Now let us close this overly long parenthesis, which we had to open to show to what degree conceptual thought has to be reformed and sometimes even discarded to be able to arrive at a more intuitive philosophical approach. We said that this philosophy will most often turn away from the social vision of the object already created; instead, it will ask us to participate mentally in the act of creation. It will place us, therefore, on this particular spot, in the direction of the divine. As it were, it is quite human that the labor of individual thought would accept its insertion into social thought and use preexisting ideas like any other tool furnished by the community. Yet there is already something quasi-divine in the effort, however humble, of a mind who reinserts itself into the life force which generates societies that generate ideas.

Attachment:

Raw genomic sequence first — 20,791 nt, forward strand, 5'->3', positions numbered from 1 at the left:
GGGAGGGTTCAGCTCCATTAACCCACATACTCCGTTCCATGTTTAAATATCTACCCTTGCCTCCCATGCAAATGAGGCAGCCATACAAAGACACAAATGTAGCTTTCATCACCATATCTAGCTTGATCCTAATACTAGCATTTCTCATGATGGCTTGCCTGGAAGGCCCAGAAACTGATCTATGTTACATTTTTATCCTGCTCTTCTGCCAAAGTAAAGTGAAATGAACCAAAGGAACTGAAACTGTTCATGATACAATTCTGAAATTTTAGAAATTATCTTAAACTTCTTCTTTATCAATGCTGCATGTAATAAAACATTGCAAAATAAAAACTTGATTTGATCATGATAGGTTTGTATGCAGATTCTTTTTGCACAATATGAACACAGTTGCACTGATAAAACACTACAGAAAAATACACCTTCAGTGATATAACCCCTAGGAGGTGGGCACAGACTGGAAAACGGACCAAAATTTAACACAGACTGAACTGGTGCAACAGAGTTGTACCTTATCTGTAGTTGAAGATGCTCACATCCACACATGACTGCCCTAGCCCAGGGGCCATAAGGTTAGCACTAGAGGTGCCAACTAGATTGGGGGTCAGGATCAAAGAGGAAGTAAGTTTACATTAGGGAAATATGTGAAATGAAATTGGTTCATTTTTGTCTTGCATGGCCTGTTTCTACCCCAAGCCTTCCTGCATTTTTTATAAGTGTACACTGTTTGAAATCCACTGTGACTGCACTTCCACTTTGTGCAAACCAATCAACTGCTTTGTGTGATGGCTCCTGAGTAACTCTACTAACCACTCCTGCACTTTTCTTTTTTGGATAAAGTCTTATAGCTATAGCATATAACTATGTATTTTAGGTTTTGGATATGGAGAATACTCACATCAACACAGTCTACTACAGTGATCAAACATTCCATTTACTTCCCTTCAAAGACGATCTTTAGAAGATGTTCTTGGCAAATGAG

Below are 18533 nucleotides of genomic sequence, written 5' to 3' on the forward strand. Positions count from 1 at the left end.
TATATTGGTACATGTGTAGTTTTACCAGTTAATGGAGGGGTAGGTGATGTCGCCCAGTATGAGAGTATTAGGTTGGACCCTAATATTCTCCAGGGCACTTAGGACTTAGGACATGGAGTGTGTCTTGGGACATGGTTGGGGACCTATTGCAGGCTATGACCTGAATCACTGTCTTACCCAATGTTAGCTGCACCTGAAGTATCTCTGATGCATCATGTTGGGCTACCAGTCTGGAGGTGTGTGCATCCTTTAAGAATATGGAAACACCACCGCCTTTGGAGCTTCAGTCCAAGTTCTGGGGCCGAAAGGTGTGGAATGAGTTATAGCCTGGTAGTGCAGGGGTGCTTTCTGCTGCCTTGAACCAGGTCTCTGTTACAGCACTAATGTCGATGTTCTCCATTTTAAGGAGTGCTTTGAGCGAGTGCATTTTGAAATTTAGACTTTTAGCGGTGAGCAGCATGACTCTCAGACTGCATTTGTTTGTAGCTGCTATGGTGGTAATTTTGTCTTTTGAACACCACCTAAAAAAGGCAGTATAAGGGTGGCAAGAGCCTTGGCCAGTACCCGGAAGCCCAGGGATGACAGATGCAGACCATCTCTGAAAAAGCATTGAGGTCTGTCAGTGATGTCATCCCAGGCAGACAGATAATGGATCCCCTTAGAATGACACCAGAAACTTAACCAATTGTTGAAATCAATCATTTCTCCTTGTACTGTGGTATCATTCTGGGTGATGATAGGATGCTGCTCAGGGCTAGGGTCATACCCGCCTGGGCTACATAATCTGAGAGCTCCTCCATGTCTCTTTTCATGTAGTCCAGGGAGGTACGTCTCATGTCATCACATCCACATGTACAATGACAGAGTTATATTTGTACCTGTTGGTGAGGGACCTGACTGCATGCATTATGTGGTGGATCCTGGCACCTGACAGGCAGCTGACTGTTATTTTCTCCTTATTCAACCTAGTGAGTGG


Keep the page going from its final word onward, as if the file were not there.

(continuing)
This effort will exorcize certain ghosts of problems which have plagued the metaphysicist, that is to say, each one of us. I am talking about those alarming and insoluble problems which have more to do with that which is not than with that which is. Such is the problem of the origin of being: "How can it be that something – material, mind, God – exists? There must have been a cause, and a cause of a cause, and so on indefinitely." And so we continue from cause to cause; and if we stop it is not because our reason does not look beyond, but rather because our imagination closes its eyes, as if above an abyss, to escape the vertigo. And so persists the problem of order in general: "Why should there be an ordered reality in which our thought is recovered as if in a mirror? Why isn't the world incoherent?" I say that these problems refer to that which is not more than with that which is. We would never be surprised, as it were, that something exists – material, mind, God – if we did not implicitly admit that it would be possible for nothing to exist. We figure – or better, we think we figure – that being came to fill a void and that nothingness logically preceded being: primordial reality – what we call material, mind, or God – would then add itself to this, a scenario which remains incomprehensible. Similarly, we would never ask why order exists if we did not think we had conceived of a disorder which would submit to reality and which, consequently, would precede it, at least ideally. Thus order would need to be explained, whereas disorder rightly would not require explanation.